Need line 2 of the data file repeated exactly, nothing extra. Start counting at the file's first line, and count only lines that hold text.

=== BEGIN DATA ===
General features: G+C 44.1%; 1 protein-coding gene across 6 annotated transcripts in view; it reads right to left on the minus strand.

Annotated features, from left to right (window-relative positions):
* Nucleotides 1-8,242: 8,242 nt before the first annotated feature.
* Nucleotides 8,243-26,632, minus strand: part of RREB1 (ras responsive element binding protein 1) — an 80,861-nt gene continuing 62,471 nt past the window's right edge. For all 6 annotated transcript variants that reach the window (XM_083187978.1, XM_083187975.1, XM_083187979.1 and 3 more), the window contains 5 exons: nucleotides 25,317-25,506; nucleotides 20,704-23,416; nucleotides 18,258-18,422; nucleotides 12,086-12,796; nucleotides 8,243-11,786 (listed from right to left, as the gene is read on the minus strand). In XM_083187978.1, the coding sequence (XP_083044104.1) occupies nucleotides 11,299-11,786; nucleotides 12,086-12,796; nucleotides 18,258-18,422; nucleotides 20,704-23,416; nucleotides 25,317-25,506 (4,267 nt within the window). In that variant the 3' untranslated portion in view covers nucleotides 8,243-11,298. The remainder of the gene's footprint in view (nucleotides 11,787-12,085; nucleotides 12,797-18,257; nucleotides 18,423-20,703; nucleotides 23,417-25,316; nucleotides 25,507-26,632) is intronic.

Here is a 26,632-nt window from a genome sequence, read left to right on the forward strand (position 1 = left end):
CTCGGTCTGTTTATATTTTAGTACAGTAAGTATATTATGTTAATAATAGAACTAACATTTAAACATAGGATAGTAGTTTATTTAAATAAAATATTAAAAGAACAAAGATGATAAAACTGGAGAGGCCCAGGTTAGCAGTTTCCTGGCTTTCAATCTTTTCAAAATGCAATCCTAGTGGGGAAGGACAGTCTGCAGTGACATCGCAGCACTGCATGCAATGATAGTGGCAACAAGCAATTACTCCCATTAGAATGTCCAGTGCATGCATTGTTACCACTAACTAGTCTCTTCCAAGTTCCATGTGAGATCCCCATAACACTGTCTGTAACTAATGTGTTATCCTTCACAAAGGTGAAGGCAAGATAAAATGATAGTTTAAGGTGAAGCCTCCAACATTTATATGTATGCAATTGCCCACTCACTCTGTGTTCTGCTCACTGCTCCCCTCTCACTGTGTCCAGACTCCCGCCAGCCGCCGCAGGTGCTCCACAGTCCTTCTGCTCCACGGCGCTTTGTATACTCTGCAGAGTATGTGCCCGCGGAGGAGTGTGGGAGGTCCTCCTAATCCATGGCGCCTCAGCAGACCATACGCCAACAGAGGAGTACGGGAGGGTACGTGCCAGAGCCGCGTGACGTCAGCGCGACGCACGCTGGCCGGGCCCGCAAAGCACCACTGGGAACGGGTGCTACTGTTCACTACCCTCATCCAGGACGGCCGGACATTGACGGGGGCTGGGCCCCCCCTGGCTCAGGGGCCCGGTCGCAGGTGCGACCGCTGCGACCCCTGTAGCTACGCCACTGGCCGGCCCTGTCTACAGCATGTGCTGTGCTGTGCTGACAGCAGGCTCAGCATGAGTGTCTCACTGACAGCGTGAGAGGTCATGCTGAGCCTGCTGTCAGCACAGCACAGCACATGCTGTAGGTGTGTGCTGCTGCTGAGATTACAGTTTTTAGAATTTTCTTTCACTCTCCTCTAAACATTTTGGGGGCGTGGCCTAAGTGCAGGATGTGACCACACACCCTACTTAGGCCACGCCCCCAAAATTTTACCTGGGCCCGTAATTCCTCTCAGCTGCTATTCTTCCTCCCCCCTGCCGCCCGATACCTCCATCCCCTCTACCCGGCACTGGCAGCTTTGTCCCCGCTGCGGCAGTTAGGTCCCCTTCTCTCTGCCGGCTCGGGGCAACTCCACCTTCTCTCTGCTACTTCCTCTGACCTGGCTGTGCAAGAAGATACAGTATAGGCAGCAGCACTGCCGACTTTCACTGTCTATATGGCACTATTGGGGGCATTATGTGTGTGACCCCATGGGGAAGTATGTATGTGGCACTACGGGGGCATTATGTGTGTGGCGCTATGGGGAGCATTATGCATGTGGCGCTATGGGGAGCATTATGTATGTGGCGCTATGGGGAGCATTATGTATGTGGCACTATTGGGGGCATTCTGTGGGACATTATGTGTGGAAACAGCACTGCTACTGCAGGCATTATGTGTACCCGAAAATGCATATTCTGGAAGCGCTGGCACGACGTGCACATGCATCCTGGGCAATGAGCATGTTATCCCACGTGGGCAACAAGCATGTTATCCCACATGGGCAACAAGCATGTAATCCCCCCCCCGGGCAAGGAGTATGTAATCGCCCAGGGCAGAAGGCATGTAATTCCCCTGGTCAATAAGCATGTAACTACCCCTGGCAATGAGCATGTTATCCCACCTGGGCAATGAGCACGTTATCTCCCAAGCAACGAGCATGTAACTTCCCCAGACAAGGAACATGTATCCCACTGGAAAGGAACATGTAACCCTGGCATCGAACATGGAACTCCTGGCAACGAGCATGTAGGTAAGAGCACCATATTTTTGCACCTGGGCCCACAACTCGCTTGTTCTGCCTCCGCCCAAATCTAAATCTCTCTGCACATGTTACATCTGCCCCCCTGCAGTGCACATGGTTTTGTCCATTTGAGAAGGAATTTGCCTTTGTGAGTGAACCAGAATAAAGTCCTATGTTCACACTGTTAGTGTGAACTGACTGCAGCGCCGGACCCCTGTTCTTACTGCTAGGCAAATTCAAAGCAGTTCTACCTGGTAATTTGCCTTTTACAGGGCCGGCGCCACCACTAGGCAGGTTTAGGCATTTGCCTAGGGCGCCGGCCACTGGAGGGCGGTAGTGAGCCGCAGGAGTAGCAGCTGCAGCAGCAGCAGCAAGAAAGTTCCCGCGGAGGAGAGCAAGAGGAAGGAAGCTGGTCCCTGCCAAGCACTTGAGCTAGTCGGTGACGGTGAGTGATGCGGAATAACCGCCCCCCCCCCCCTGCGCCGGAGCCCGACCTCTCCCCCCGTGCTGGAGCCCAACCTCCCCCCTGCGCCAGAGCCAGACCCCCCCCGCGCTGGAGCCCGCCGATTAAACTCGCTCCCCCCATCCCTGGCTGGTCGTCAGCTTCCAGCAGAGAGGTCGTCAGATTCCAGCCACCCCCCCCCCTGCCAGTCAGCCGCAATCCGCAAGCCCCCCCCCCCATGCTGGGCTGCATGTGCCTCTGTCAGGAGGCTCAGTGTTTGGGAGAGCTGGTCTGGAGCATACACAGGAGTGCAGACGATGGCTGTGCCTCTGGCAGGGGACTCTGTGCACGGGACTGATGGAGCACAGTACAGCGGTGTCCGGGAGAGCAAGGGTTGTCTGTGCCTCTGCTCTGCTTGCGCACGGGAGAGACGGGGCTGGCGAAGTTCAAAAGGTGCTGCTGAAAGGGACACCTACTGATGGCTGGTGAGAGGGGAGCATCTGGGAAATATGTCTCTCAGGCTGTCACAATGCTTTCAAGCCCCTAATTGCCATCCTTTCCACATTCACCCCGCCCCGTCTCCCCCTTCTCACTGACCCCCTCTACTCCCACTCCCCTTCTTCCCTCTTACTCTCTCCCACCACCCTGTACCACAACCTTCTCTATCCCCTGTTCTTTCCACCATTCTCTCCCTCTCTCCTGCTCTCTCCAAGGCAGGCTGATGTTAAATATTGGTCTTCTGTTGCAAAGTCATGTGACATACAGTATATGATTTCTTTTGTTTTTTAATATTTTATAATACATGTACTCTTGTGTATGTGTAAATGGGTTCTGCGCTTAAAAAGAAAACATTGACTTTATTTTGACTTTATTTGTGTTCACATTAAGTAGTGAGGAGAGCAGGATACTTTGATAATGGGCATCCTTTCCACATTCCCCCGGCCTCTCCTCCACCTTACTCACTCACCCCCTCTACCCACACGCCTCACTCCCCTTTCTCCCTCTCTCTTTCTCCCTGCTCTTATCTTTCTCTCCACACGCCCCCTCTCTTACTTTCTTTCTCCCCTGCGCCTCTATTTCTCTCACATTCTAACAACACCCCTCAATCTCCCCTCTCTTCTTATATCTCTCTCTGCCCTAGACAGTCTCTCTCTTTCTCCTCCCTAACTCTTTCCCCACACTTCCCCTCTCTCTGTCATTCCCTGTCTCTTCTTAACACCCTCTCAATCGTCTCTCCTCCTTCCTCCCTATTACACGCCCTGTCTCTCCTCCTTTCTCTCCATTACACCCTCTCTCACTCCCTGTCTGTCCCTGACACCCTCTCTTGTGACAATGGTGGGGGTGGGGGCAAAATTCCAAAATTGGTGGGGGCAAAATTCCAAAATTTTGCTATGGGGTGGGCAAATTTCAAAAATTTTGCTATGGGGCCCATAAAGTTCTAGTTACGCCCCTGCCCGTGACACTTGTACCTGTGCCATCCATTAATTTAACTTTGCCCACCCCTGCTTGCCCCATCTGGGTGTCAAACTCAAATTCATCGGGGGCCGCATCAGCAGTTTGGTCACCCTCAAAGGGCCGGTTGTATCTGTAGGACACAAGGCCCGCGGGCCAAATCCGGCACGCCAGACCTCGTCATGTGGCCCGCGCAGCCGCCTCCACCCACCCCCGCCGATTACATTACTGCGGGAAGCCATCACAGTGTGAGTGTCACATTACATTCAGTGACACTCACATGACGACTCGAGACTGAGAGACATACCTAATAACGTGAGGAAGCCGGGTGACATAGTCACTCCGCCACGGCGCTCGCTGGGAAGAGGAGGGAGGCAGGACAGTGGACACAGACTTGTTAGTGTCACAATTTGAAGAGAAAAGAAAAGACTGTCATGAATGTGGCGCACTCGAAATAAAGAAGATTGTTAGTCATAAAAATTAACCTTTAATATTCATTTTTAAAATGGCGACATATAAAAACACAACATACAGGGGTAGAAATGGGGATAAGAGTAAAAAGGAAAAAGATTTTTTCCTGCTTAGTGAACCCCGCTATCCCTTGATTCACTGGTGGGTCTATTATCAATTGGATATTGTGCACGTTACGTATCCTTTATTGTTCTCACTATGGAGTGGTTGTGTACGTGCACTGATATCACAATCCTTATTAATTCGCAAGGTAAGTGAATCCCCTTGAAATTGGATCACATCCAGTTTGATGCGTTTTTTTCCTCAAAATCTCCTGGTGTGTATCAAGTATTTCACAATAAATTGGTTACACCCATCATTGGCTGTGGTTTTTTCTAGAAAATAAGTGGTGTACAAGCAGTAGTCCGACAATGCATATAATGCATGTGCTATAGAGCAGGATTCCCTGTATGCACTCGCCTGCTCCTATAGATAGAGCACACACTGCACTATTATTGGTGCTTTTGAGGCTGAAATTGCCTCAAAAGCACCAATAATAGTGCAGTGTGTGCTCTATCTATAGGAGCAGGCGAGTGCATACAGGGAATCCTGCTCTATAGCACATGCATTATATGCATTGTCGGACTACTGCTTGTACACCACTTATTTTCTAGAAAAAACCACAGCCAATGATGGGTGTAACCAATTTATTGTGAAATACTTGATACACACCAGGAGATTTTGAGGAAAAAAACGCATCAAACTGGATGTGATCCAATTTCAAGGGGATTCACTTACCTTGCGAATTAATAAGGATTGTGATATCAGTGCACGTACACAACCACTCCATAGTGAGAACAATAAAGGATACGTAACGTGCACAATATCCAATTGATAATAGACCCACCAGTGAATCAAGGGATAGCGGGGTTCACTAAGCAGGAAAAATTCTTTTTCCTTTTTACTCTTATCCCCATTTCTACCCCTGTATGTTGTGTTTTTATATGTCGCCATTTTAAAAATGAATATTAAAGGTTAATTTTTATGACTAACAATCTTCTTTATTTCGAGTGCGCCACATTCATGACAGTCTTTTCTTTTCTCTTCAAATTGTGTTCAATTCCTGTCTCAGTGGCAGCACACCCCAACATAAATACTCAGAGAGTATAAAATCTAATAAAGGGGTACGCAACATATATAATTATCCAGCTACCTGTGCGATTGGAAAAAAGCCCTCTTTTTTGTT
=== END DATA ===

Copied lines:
Annotated features, from left to right (window-relative positions):